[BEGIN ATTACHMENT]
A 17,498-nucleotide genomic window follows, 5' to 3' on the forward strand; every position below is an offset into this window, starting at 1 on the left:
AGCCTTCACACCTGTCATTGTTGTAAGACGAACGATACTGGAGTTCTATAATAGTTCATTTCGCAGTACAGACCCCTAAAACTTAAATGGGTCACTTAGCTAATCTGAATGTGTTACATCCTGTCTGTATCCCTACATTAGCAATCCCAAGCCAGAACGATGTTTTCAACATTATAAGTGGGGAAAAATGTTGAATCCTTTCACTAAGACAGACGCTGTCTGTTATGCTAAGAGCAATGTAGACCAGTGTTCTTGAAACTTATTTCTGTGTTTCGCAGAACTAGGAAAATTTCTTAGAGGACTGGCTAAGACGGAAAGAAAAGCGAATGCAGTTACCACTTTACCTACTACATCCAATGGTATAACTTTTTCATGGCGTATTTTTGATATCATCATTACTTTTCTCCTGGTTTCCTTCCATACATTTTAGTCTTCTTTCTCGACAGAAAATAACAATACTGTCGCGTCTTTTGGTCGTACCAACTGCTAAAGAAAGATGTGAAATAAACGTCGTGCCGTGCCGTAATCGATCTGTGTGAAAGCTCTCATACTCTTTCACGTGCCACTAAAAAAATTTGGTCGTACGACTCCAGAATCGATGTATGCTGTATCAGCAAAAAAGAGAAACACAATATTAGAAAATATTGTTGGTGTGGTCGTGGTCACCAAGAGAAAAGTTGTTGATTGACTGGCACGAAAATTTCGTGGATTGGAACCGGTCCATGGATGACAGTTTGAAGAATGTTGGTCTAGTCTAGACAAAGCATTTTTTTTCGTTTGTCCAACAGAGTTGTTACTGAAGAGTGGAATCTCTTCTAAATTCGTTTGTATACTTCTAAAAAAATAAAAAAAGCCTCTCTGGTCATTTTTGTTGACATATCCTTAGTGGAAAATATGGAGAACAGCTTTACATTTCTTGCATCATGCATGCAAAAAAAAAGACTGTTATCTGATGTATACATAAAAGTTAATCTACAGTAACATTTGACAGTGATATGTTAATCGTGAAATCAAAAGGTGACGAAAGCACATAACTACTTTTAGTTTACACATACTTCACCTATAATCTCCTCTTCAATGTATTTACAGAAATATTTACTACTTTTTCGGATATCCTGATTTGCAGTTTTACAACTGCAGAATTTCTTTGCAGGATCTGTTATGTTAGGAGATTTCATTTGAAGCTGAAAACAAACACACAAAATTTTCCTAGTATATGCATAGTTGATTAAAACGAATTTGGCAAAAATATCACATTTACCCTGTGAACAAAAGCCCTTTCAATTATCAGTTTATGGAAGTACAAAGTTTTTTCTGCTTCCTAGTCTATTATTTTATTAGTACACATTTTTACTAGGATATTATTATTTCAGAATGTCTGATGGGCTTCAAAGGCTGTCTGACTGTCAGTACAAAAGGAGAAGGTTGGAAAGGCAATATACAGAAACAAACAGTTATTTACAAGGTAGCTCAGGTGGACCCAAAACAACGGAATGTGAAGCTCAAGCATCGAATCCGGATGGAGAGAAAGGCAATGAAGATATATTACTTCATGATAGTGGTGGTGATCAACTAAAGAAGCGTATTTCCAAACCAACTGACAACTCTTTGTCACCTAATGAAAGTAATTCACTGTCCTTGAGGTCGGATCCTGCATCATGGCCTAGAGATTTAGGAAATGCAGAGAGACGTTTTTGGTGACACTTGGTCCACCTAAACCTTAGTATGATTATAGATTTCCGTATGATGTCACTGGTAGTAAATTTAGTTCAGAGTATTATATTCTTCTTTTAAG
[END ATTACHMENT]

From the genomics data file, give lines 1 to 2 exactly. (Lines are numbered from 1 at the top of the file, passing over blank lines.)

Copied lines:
A 17,498-nucleotide genomic window follows, 5' to 3' on the forward strand; every position below is an offset into this window, starting at 1 on the left:
AGCCTTCACACCTGTCATTGTTGTAAGACGAACGATACTGGAGTTCTATAATAGTTCATTTCGCAGTACAGACCCCTAAAACTTAAATGGGTCACTTAGCTAATCTGAATGTGTTACATCCTGTCTGTATCCCTACATTAGCAATCCCAAGCCAGAACGATGTTTTCAACATTATAAGTGGGGAAAAATGTTGAATCCTTTCACTAAGACAGACGCTGTCTGTTATGCTAAGAGCAATGTAGACCAGTGTTCTTGAAACTTATTTCTGTGTTTCGCAGAACTAGGAAAATTTCTTAGAGGACTGGCTAAGACGGAAAGAAAAGCGAATGCAGTTACCACTTTACCTACTACATCCAATGGTATAACTTTTTCATGGCGTATTTTTGATATCATCATTACTTTTCTCCTGGTTTCCTTCCATACATTTTAGTCTTCTTTCTCGACAGAAAATAACAATACTGTCGCGTCTTTTGGTCGTACCAACTGCTAAAGAAAGATGTGAAATAAACGTCGTGCCGTGCCGTAATCGATCTGTGTGAAAGCTCTCATACTCTTTCACGTGCCACTAAAAAAATTTGGTCGTACGACTCCAGAATCGATGTATGCTGTATCAGCAAAAAAGAGAAACACAATATTAGAAAATATTGTTGGTGTGGTCGTGGTCACCAAGAGAAAAGTTGTTGATTGACTGGCACGAAAATTTCGTGGATTGGAACCGGTCCATGGATGACAGTTTGAAGAATGTTGGTCTAGTCTAGACAAAGCATTTTTTTTCGTTTGTCCAACAGAGTTGTTACTGAAGAGTGGAATCTCTTCTAAATTCGTTTGTATACTTCTAAAAAAATAAAAAAAGCCTCTCTGGTCATTTTTGTTGACATATCCTTAGTGGAAAATATGGAGAACAGCTTTACATTTCTTGCATCATGCATGCAAAAAAAAAGACTGTTATCTGATGTATACATAAAAGTTAATCTACAGTAACATTTGACAGTGATATGTTAATCGTGAAATCAAAAGGTGACGAAAGCACATAACTACTTTTAGTTTACACATACTTCACCTATAATCTCCTCTTCAATGTATTTACAGAAATATTTACTACTTTTTCGGATATCCTGATTTGCAGTTTTACAACTGCAGAATTTCTTTGCAGGATCTGTTATGTTAGGAGATTTCATTTGAAGCTGAAAACAAACACACAAAATTTTCCTAGTATATGCATAGTTGATTAAAACGAATTTGGCAAAAATATCACATTTACCCTGTGAACAAAAGCCCTTTCAATTATCAGTTTATGGAAGTACAAAGTTTTTTCTGCTTCCTAGTCTATTATTTTATTAGTACACATTTTTACTAGGATATTATTATTTCAGAATGTCTGATGGGCTTCAAAGGCTGTCTGACTGTCAGTACAAAAGGAGAAGGTTGGAAAGGCAATATACAGAAACAAACAGTTATTTACAAGGTAGCTCAGGTGGACCCAAAACAACGGAATGTGAAGCTCAAGCATCGAATCCGGATGGAGAGAAAGGCAATGAAGATATATTACTTCATGATAGTGGTGGTGATCAACTAAAGAAGCGTATTTCCAAACCAACTGACAACTCTTTGTCACCTAATGAAAGTAATTCACTGTCCTTGAGGTCGGATCCTGCATCATGGCCTAGAGATTTAGGAAATGCAGAGAGACGTTTTTGGTGACACTTGGTCCACCTAAACCTTAGTATGATTATAGATTTCCGTATGATGTCACTGGTAGTAAATTTAGTTCAGAGTATTATATTCTTCTTTTAAG